Choroidal Blood Flow Response to Hand-grip Test in Progressive Glaucoma
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ClinicalTrials.gov Identifier: NCT00284440
The present study is designed to compare the response of choroidal blood flow to the hand-grip test in glaucoma patients with and without visual field progression.
Condition or disease
Primary Open Angle Glaucoma
Glaucoma is a worldwide leading cause of blindness. The key features of glaucoma are damage to the optic nerve head and progressive visual field defect, which is not necessarily only related to an increase in intraocular pressure. It has been suggested that ocular blood flow alterations in glaucoma are related to systemic vascular dysregulations.The hand-grip test has been suggested as a potential tool to unravel vascular dysregulation in the ocular circulation. Although applied routinely in clinical practice, a proper study testing the effectiveness of this test is lacking. The present study is designed to compare the response of choroidal blood flow to the hand-grip test in glaucoma patients with and without visual field progression.
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Ages Eligible for Study:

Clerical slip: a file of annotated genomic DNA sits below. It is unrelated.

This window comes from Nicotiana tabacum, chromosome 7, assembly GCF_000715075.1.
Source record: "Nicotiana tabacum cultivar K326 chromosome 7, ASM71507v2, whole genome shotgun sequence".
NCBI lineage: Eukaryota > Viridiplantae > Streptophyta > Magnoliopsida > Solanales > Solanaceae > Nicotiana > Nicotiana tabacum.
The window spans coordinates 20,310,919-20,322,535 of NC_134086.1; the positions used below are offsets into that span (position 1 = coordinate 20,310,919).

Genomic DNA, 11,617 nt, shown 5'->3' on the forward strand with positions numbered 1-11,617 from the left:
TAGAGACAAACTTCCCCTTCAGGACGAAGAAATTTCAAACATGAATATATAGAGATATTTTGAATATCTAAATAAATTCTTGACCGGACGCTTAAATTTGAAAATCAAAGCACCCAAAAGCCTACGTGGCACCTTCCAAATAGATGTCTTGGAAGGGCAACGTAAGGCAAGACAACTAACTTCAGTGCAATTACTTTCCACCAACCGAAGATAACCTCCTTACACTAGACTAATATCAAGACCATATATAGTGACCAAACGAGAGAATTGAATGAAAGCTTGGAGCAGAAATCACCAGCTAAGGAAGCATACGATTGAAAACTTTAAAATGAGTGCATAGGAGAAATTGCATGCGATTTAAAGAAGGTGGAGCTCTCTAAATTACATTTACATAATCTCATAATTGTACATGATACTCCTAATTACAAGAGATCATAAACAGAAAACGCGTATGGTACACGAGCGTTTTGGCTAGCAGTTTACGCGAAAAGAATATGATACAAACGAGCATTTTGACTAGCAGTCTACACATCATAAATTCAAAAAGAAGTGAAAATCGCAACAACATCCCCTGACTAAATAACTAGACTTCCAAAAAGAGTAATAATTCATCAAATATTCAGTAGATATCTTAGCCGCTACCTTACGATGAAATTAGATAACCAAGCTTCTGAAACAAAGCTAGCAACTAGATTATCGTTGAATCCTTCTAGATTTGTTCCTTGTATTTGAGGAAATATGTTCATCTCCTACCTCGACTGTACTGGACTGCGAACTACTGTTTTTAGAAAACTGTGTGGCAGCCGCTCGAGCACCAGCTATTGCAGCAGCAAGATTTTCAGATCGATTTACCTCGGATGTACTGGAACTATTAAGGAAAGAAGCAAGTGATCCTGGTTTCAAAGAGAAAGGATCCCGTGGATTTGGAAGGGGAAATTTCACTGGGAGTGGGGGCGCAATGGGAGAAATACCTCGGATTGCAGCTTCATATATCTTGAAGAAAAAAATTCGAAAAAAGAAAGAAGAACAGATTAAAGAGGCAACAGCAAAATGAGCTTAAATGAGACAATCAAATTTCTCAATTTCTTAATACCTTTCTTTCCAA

30 Years to 80 Years (Adult, Senior)
Sexes Eligible for Study:
Accepts Healthy Volunteers:
patients with glaucoma
Inclusion Criteria: Patients fulfilling two out of three of the following criteria in one or both eyes: a) typical glaucomatous disc, b) visual field damage (a cluster of three points (except rim points) in at least one hemifield reduced by 5 dB or greater and including at least one point reduced by 10 dB or greater; a cluster of two points reduced by 10 dB or greater; or three adjacent points on the nasal horizontal meridian that differed by 5 dB or greater from their mirror points on the opposite side of the meridian), c) intraocular pressure above 21 mm Hg at least at one occasion. Furthermore, patients need to have a series of at least 5 visual field examinations, after exclusion of the first test, for assessment of progression.
Ametropia > 3dpt
Inadequate transparency of ocular media as defined by physical examination
Iridocorneal angle extremely narrow with complete or partial closure as determined by gonioscopy
Any abnormality which in the physician's view would prevent reliable applanation tonometry or LDF of at least one eye
History of chronic or recurrent severe inflammatory eye disease such as scleritis or uveitis
History of ocular trauma or intraocular surgery within the past 6 months
History of infection or inflammation within the past 3 months
History of clinically significant or progressive retinal disease such as retinal degeneration, diabetic retinopathy or retinal detachment
Patients with a significant history and/or active alcohol or drug abuse (significant is defined as that which in the opinion of the investigator may either put the patient at risk because of participation in the study or may influence the results of the study or the patient's ability to participate in the study).